This picture book can certainly stand on its own, but we think it makes perfect companion to The Secret Garden. Both have themes of forgotten things and the care that is need to restore them. While The Secret Garden is about emotional healing for two children, The Curious Garden shows how care and the beauty of nature can lift an entire city.
Book: The Curious Garden is a gorgeously illustrated book tells the tale of Liam, a little boy who nurtures a garden in an unlikely place. As his garden grows, it begins to spread through Liam’s city.
Games: Both garden and yoga can be therapeutic, so imagine them combined into a game. The Yoga Garden is cooperative, and great for little ones (and bigger ones) who want a change from sitting around the table for a game.
Snacks: What you eat for this box is much less important that WHERE you eat it. Sandwiches in garden make a perfect picnic; or you can pack chicken or egg salad on cucumber slices if you avoid grains like Erin’s family. If you plan to picnic through the spring and summer, it might be worth while to invest in a good waterproof picnic blanket (it also works well for the beach).
Activities and Crafts: This book hits you over the head with the message to, “GET OUT AND GARDEN!” But if you struggle with a black thumb and live in an apartment, you may want to get an all inclusive garden flower garden like this one from Miracle Gro.
Toys and Trinkets: Digging in the dirt and gardening really must be experienced first hand. This kit includes the tools your child needs for a real garden (or a pretend one at the beach) and a book to guide you through STEM activities!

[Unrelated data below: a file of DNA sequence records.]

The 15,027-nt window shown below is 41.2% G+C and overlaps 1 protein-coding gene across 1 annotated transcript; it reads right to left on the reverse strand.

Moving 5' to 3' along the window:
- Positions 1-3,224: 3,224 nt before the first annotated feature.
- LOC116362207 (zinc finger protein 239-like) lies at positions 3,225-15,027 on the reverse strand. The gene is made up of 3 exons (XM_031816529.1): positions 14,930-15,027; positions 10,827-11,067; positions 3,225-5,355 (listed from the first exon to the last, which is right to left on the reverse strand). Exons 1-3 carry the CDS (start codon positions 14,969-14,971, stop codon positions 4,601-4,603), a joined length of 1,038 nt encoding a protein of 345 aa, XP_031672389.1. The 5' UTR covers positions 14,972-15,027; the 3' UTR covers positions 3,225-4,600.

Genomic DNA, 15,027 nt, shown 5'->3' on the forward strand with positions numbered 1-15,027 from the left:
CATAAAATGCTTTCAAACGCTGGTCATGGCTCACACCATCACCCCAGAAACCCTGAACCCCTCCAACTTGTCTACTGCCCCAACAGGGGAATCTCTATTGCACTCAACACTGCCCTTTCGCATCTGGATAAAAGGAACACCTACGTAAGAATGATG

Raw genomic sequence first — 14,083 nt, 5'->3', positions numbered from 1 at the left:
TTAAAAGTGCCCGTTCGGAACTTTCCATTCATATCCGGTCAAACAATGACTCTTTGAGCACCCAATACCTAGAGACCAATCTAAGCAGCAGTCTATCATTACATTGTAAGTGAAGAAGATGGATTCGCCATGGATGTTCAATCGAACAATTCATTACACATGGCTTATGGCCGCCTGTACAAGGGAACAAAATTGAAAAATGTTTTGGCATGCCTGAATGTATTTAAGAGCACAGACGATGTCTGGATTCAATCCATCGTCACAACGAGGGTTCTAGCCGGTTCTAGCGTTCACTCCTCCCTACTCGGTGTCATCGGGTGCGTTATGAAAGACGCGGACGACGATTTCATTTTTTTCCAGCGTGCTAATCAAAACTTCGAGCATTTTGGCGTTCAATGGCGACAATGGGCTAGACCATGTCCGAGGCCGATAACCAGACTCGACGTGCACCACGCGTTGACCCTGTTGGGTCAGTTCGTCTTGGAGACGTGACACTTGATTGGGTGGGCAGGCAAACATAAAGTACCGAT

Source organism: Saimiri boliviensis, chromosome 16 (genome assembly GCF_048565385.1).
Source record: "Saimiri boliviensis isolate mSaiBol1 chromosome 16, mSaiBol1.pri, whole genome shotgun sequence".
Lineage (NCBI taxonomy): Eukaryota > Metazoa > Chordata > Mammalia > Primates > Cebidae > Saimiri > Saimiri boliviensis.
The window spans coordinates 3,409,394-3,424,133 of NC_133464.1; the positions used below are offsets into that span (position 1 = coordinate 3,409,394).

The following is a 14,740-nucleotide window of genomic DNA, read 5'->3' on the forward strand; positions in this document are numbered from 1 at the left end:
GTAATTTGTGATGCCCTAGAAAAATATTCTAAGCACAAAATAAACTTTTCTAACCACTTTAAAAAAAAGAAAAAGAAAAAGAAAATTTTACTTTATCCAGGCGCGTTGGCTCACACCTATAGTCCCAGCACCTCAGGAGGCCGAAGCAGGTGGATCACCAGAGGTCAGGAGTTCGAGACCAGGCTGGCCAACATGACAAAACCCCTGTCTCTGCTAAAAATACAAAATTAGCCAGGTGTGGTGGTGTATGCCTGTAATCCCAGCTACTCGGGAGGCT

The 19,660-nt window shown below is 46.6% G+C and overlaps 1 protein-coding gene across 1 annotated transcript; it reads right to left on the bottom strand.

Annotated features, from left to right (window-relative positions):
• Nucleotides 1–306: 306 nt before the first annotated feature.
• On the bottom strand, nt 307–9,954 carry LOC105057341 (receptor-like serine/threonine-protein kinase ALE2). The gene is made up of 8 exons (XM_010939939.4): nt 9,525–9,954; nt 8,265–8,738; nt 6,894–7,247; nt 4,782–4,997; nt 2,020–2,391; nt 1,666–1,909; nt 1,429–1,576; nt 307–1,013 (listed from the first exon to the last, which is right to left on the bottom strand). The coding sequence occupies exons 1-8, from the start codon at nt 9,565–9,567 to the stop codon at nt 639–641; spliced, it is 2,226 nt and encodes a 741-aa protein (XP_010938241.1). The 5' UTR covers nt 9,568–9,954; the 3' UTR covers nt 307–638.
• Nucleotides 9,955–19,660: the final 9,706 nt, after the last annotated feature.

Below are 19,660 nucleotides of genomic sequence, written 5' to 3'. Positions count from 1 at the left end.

Video: This song on YouTube is a summation of the book and teaches hand movements to go with the song for some fun movement.
Extra Education: Your older child can get a ton of benefit from this book, too. Here are some ideas from Hedgehog Reader to introduce vocabulary and build this book into a full language arts lesson. Just remember the focus should be on the beautiful themes, language, and illustrations that make this book. Even without a worksheet, your child is learning!
For a younger child, a Magic School Bus book will amp up the plant love and learning. Magic School Bus: How Living Things Grow take you inside of plants for a closer look.
Turn this into an extended project by creating a seed journal for your garden with the free printables from Spelloutloud.
And if that still isn’t enough, Finding the Teachable moments has an entire unit study for preschoolers using bean plants. It includes science, language, and sensory suggestions. And don’t forget that beans work excellently for counters in your math lessons.
Field Trips: Get outdoors or visit a green house. You might call your local garden nurseries and see if they would be willing to give a talk to a small group of homeschoolers explaining things like gardening zones or what kind of care a houseplant needs. Or just ask the neighbor down the street to allow your child to weed along side them for an hour or two.
Do you have an idea of something else that would work well for this box? Leave a comment! We love to hear from you.